5) List how parents responded to the confessional affordance of the IEP.  What do these responses suggest about the disciplinary force of the IEP?
 


Week 9 - Nov. 13

Patrick J. Ryan, "Producing Self-Regulating Subjects," Childhood: History & Critique S1, Ep5 (Jan. 19, 2015). 

Listen to the CHC interview of Greg Bowden

1) Write two questions about the reading.  Please note the passage that is relevant for or fostered them.

2) According to Bowden (15 mins into the interview), what is the primary paradox of ADHD?

3) Continuing with previous question, what relationship might exist between the paradox Bowden names in ADHD and the generative tensions on the LMC?


Week 10 - Nov. 20

Ian Hutchby, The Discourse of Child Counselling, Chapters 1-2.  (pgs. 1-37)


1) Write a question about the reading.  Note the relevant passage.

2) How does Silverman define counselling? (pg. 3)  Given this definition, how might child counselling be related to the IEP practices examined by Sjoberg in week 8?  

3) Pay attention to the discussion of 'asymmetrical' interactions between doctors and patients (pgs. 35-37), whose speech actions (whose agency and voice?) are necessary to create this clinical asymmetry, and how are these actions related to the production of "therapeutic objects'?  


Week 11 - Nov. 27

Ian Hutchby, The Discourse of Child Counselling, Chapters 3-4. (pgs. 39-78)

Anna Anderson, "Is 'giving voice' an incitement to confess?" in Foucault and a politics of confession in education edited by Andreas Fejes and Katherine Nicoll (London: Routledge, 2015): 133-145.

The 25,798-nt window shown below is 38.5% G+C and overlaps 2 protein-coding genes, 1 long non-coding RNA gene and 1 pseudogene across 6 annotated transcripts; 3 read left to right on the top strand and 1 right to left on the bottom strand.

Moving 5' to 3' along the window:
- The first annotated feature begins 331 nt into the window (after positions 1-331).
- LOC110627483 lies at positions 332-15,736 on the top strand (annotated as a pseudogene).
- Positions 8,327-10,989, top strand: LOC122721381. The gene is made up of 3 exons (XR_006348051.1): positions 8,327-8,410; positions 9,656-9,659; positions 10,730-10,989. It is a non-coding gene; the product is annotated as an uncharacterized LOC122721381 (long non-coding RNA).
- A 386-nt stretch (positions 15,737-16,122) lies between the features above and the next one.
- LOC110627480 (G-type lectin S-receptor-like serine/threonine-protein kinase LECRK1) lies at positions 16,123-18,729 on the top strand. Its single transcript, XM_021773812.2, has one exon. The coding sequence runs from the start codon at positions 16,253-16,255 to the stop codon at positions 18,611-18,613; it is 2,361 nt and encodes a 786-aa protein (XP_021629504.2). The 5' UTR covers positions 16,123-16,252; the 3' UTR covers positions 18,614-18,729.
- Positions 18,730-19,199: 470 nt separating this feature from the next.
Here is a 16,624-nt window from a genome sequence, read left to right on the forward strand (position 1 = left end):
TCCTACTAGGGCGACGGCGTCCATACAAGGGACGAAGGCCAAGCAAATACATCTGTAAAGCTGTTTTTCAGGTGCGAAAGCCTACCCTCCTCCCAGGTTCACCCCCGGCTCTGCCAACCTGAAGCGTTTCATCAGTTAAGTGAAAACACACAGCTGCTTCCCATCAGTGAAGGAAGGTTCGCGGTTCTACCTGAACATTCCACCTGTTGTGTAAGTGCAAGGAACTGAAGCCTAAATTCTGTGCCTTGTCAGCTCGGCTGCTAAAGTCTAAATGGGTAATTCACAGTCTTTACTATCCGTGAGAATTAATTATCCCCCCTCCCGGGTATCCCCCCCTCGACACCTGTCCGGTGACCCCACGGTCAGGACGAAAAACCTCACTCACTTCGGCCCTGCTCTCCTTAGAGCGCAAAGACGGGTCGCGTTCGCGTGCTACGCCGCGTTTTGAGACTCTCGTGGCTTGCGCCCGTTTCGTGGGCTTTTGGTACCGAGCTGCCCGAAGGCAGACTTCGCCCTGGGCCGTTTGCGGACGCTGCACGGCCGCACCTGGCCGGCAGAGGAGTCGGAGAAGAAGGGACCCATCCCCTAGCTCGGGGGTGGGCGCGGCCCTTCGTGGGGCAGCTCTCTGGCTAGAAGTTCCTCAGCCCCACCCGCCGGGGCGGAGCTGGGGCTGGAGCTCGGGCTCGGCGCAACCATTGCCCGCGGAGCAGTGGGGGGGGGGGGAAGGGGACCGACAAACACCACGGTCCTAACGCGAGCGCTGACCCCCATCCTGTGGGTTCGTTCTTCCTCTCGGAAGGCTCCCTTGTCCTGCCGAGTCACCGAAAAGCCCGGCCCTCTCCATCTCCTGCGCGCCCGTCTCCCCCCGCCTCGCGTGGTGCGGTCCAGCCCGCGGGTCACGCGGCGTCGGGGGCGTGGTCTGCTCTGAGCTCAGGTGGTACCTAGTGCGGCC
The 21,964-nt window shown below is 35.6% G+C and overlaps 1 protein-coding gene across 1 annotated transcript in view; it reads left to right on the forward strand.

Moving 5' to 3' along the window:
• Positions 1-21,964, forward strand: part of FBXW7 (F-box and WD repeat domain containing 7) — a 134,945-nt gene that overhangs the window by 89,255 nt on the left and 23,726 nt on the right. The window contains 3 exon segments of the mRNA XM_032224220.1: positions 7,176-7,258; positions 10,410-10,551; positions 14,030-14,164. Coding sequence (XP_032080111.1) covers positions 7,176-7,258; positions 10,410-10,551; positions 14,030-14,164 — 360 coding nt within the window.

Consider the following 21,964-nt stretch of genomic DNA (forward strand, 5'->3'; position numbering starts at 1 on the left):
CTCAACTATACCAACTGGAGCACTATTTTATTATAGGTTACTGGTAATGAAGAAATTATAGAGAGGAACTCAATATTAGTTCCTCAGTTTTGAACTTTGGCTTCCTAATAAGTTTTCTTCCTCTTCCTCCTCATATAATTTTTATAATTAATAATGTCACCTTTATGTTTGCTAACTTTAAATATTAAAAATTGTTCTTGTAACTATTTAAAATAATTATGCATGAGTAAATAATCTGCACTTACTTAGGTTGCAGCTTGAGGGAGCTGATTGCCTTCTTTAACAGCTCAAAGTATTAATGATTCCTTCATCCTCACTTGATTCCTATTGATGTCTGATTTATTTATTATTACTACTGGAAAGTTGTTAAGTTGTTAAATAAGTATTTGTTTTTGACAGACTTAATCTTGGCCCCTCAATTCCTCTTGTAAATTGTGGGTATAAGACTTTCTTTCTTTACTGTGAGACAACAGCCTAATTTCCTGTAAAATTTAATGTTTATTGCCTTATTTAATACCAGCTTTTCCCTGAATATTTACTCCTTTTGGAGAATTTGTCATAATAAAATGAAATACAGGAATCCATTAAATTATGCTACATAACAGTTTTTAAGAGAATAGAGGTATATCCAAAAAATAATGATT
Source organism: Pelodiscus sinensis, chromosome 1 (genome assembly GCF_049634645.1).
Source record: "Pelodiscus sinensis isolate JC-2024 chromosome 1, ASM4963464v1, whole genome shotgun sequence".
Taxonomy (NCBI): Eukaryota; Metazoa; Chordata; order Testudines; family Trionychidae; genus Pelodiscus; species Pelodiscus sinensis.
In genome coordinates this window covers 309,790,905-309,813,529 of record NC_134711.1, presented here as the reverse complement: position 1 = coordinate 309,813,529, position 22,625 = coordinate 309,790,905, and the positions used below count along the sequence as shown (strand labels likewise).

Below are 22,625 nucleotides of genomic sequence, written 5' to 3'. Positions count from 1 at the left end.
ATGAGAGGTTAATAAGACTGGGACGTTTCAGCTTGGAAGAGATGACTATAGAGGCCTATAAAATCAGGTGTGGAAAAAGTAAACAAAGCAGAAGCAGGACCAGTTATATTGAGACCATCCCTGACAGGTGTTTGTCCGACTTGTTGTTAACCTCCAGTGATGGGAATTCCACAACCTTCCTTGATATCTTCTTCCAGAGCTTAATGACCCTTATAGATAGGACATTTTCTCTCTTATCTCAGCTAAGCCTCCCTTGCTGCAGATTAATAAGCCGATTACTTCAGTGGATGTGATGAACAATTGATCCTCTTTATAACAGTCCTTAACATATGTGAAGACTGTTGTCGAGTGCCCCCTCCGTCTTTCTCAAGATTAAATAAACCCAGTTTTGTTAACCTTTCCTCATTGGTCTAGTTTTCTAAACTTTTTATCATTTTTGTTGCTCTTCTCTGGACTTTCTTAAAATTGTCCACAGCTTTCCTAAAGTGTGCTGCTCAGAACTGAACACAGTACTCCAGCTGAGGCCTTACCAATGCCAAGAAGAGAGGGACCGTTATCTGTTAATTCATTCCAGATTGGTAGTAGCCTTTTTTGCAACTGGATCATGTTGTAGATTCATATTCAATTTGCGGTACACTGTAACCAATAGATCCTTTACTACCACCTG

1) Write a question about each of the readings.  Note the relevant passages.

2) Outside of counselling, name some other institutionalized relationships that you think might be structured around interactions like the perspective-display series. 

3) According to Anderson, what do 'discourses of giving voice' to children assume about power, and how is the different than a Foucauldian view of power?  (pgs. 133-134)

4) According to Anderson (pg. 135, 138), what are the similarities and differences between the PDS, QAF, and other conversational structures in the discourses of counselling and medicine as outlined in Hutchby, and the ancient Christian pastoral practices of confession? 

5) What disciplinary techniques were exercised by the YRTs (Anderson, pg. 137), and would what similarities might these activities share with Silverman's definition of counselling and/or Ryan's spiral of reflexivity? 


Week 12 - Dec. 4

Ian Hutchby, The Discourse of Child Counselling, Chapters 5-7. (pgs. 79-134)

1) Write a question about the readings.  Note the relevant passage.

2) Consider the difference between a liberal view of power (see Anderson, pg. 135) and a Foucauldian view of power; which of the two is more helpful when confronting Hutchby's findings of children's resistance to counselling?  Explain

3) Very carefully examine pages 113-121, in light of week 1 and the LMC.

     a) When the counselor takes or responds to the child's use of "I don't know" (and variants) as resistance, what discourse on the LMC has been invoked?

     b) When the counselor has his gestalt moment, hears and responds to the child's "I don't know" differently as a cognitive claim, what discourse has been invoked?  

     c) When the counselor shifts and asks himself whether these questions should be directed at the child's parents, and the child "quietly, but decisively" agrees, what generative tension has erupted on the LMC along with the child's persistence?

    d) If we can say that child counseling is a disciplinary technique, what does it help produce?